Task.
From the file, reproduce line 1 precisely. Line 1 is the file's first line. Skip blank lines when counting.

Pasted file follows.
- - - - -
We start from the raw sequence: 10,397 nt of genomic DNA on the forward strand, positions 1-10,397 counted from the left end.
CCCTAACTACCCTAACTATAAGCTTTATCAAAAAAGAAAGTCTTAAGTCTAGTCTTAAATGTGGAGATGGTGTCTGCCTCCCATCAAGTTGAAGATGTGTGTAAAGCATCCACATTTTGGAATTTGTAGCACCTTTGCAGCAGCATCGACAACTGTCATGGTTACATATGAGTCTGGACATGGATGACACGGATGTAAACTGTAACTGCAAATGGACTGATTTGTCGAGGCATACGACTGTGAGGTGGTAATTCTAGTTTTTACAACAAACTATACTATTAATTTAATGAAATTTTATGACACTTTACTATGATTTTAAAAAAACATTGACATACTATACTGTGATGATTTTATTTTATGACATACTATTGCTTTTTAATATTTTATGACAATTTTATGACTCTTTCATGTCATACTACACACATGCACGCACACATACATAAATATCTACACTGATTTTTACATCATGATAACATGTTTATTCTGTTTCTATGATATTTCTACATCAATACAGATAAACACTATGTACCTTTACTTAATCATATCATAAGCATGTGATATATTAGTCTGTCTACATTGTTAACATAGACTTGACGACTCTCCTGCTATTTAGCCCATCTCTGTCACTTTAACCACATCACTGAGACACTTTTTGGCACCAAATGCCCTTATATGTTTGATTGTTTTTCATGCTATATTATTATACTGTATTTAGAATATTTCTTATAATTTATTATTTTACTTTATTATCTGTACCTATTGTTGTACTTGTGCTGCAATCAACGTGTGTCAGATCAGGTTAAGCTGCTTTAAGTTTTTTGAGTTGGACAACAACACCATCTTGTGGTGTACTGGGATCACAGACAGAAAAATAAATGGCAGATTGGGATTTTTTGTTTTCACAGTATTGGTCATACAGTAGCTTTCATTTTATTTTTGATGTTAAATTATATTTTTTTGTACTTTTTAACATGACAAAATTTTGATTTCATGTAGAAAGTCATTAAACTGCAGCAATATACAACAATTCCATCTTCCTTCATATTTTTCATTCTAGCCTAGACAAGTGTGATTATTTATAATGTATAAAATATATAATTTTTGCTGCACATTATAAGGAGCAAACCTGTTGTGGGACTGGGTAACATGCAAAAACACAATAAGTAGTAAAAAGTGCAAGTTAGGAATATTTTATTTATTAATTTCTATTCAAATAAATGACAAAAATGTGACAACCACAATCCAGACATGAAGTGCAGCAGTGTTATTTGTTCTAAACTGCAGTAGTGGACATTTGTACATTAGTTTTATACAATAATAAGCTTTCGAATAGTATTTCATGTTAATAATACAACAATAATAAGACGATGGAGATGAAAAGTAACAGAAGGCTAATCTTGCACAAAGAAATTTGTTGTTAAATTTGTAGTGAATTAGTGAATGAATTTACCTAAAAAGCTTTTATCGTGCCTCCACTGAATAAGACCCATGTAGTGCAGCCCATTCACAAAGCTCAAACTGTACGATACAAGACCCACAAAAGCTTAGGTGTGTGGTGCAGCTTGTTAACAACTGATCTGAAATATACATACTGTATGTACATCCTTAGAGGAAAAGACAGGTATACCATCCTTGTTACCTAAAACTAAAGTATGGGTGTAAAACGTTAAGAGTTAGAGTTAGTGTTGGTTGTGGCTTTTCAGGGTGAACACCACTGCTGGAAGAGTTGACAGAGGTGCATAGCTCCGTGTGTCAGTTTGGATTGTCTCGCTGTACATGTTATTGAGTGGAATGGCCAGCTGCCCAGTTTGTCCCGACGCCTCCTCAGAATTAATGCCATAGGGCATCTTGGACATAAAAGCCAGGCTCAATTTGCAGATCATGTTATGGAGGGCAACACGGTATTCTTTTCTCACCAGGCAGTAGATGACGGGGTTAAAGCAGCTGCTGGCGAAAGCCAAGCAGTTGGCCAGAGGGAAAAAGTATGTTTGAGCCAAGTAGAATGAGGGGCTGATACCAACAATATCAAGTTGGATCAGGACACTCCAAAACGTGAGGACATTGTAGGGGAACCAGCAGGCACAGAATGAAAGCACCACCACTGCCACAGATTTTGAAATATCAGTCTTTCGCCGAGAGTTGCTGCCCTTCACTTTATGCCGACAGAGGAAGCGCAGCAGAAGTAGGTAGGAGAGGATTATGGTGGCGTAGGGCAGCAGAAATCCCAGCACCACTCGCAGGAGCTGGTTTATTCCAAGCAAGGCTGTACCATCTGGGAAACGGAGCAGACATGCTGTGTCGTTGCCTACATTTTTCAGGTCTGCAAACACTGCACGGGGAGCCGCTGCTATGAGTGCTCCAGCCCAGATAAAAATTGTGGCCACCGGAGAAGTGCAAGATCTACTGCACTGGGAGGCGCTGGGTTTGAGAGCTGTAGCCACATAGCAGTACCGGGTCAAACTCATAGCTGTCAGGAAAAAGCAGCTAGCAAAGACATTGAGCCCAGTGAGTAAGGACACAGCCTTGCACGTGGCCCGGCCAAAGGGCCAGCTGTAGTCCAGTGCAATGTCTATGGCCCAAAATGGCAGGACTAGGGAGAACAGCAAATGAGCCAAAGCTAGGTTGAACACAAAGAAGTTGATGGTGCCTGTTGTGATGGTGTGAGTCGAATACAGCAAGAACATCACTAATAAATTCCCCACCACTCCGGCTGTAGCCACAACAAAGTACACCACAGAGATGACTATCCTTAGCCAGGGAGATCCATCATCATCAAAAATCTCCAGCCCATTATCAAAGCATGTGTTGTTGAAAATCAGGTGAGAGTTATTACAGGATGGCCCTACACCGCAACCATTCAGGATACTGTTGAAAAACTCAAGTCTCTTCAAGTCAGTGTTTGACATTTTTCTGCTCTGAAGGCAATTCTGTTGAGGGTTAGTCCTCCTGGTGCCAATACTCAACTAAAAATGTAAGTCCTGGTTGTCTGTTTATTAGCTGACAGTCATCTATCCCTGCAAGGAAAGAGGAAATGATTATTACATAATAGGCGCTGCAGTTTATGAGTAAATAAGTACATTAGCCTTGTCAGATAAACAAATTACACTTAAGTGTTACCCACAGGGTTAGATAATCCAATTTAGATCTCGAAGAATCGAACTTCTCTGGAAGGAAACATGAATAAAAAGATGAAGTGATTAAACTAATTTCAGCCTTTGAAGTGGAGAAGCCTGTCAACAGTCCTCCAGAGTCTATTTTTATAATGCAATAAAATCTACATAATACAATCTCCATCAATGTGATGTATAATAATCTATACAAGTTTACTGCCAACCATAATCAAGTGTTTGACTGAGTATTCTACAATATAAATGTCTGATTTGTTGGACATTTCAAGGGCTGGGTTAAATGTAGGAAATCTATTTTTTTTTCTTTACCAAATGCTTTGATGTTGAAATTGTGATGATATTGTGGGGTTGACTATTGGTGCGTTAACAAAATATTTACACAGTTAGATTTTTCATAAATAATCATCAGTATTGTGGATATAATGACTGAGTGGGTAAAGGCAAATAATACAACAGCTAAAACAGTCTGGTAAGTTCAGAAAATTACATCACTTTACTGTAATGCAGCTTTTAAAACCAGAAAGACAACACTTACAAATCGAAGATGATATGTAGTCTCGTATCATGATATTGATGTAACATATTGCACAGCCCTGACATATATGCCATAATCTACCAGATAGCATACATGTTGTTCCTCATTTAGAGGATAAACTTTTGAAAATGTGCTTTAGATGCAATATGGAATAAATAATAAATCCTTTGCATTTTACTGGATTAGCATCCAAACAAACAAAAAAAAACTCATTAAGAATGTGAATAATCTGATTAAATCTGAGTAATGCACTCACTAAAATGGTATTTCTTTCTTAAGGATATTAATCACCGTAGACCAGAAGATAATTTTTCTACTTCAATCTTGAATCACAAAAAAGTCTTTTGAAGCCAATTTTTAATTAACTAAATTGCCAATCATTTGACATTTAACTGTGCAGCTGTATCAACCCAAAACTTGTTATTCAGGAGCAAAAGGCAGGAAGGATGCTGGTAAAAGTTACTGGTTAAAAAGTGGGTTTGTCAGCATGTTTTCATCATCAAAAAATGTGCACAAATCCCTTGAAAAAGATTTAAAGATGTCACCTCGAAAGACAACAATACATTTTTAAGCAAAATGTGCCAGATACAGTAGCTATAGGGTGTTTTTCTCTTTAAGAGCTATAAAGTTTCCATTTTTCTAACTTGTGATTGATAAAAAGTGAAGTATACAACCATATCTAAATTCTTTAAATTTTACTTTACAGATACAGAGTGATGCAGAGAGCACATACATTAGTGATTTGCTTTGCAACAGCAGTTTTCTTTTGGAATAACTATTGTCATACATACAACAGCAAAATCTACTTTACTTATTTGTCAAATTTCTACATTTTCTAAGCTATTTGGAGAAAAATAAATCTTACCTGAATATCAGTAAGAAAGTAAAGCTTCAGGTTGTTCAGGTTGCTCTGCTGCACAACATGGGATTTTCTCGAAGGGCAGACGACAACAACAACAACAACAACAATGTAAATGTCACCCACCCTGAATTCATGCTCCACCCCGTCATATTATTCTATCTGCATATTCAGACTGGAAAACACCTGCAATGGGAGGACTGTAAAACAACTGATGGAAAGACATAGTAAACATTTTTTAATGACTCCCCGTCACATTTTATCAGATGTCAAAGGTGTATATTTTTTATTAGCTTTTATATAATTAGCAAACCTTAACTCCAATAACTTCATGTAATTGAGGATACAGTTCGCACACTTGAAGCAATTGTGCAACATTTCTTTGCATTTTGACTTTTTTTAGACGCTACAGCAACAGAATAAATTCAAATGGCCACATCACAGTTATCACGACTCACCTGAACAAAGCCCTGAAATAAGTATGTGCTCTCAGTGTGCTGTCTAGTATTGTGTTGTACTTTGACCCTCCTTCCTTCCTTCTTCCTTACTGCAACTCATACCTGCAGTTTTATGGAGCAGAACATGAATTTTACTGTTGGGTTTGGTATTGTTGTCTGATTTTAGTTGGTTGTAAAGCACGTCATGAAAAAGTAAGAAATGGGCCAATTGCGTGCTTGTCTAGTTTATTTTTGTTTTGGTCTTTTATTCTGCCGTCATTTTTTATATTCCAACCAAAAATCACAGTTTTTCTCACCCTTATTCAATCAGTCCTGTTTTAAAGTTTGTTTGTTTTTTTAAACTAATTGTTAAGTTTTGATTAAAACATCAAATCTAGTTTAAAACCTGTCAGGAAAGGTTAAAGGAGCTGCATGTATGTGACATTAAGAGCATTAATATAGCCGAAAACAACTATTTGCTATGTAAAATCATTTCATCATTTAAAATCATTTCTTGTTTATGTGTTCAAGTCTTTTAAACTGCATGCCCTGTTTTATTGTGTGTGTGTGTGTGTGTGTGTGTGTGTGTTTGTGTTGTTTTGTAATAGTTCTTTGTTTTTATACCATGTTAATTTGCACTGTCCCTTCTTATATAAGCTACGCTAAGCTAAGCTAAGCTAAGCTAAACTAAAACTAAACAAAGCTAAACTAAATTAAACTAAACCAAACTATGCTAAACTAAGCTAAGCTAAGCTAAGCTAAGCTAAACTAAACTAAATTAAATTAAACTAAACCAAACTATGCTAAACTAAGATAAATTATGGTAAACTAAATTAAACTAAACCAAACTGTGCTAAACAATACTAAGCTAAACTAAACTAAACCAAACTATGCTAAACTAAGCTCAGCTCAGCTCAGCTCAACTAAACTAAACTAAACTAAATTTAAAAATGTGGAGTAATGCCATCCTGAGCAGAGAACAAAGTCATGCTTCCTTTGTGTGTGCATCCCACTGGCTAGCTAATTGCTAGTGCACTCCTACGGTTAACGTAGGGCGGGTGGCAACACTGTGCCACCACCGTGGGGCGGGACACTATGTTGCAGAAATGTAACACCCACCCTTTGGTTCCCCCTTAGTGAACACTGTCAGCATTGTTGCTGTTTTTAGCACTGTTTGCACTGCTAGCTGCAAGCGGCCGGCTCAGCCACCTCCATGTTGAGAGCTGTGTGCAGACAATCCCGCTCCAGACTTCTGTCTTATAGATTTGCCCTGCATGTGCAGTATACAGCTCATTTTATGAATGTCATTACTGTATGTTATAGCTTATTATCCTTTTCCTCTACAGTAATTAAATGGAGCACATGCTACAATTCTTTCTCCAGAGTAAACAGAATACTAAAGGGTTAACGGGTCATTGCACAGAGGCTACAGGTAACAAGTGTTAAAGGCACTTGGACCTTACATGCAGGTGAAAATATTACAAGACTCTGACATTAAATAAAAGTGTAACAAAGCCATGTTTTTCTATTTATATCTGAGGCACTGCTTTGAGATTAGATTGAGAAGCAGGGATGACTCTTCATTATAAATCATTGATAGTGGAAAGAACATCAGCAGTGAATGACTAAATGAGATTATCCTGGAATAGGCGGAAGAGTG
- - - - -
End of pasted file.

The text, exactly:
We start from the raw sequence: 10,397 nt of genomic DNA on the forward strand, positions 1-10,397 counted from the left end.